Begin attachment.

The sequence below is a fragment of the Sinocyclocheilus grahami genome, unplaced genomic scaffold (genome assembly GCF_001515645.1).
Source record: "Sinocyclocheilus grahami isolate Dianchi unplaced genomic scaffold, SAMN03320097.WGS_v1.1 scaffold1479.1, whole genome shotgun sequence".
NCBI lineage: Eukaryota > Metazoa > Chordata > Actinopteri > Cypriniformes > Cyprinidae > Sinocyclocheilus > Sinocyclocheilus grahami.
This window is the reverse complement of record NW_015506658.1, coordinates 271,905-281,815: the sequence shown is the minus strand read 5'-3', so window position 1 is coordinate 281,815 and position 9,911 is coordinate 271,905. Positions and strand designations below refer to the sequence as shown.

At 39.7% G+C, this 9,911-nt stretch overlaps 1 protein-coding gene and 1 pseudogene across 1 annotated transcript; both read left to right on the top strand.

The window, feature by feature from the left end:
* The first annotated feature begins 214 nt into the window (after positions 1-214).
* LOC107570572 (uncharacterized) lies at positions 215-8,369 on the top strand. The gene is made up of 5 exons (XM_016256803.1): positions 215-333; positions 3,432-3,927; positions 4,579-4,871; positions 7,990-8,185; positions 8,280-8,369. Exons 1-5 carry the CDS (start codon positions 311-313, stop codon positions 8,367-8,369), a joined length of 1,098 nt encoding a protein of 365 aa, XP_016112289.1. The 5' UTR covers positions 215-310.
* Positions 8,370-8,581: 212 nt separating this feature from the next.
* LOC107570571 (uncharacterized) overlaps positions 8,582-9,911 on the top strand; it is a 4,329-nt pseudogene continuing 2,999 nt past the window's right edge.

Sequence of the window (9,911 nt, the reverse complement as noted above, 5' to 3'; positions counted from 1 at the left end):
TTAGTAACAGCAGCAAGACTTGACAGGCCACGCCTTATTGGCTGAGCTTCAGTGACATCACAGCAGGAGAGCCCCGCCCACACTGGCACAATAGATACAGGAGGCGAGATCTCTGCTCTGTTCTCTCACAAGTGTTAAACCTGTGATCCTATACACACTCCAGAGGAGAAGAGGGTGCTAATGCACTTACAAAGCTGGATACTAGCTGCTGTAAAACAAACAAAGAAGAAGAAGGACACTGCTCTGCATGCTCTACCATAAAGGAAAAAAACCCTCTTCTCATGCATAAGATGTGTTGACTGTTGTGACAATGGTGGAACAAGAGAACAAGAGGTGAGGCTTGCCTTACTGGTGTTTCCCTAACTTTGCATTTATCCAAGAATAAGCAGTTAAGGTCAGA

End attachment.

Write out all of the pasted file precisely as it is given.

The sequence below is a fragment of the Sinocyclocheilus grahami genome, unplaced genomic scaffold (genome assembly GCF_001515645.1).
Source record: "Sinocyclocheilus grahami isolate Dianchi unplaced genomic scaffold, SAMN03320097.WGS_v1.1 scaffold1479.1, whole genome shotgun sequence".
NCBI lineage: Eukaryota > Metazoa > Chordata > Actinopteri > Cypriniformes > Cyprinidae > Sinocyclocheilus > Sinocyclocheilus grahami.
This window is the reverse complement of record NW_015506658.1, coordinates 271,905-281,815: the sequence shown is the minus strand read 5'-3', so window position 1 is coordinate 281,815 and position 9,911 is coordinate 271,905. Positions and strand designations below refer to the sequence as shown.

At 39.7% G+C, this 9,911-nt stretch overlaps 1 protein-coding gene and 1 pseudogene across 1 annotated transcript; both read left to right on the top strand.

The window, feature by feature from the left end:
* The first annotated feature begins 214 nt into the window (after positions 1-214).
* LOC107570572 (uncharacterized) lies at positions 215-8,369 on the top strand. The gene is made up of 5 exons (XM_016256803.1): positions 215-333; positions 3,432-3,927; positions 4,579-4,871; positions 7,990-8,185; positions 8,280-8,369. Exons 1-5 carry the CDS (start codon positions 311-313, stop codon positions 8,367-8,369), a joined length of 1,098 nt encoding a protein of 365 aa, XP_016112289.1. The 5' UTR covers positions 215-310.
* Positions 8,370-8,581: 212 nt separating this feature from the next.
* LOC107570571 (uncharacterized) overlaps positions 8,582-9,911 on the top strand; it is a 4,329-nt pseudogene continuing 2,999 nt past the window's right edge.

Sequence of the window (9,911 nt, the reverse complement as noted above, 5' to 3'; positions counted from 1 at the left end):
TTAGTAACAGCAGCAAGACTTGACAGGCCACGCCTTATTGGCTGAGCTTCAGTGACATCACAGCAGGAGAGCCCCGCCCACACTGGCACAATAGATACAGGAGGCGAGATCTCTGCTCTGTTCTCTCACAAGTGTTAAACCTGTGATCCTATACACACTCCAGAGGAGAAGAGGGTGCTAATGCACTTACAAAGCTGGATACTAGCTGCTGTAAAACAAACAAAGAAGAAGAAGGACACTGCTCTGCATGCTCTACCATAAAGGAAAAAAACCCTCTTCTCATGCATAAGATGTGTTGACTGTTGTGACAATGGTGGAACAAGAGAACAAGAGGTGAGGCTTGCCTTACTGGTGTTTCCCTAACTTTGCATTTATCCAAGAATAAGCAGTTAAGGTCAGA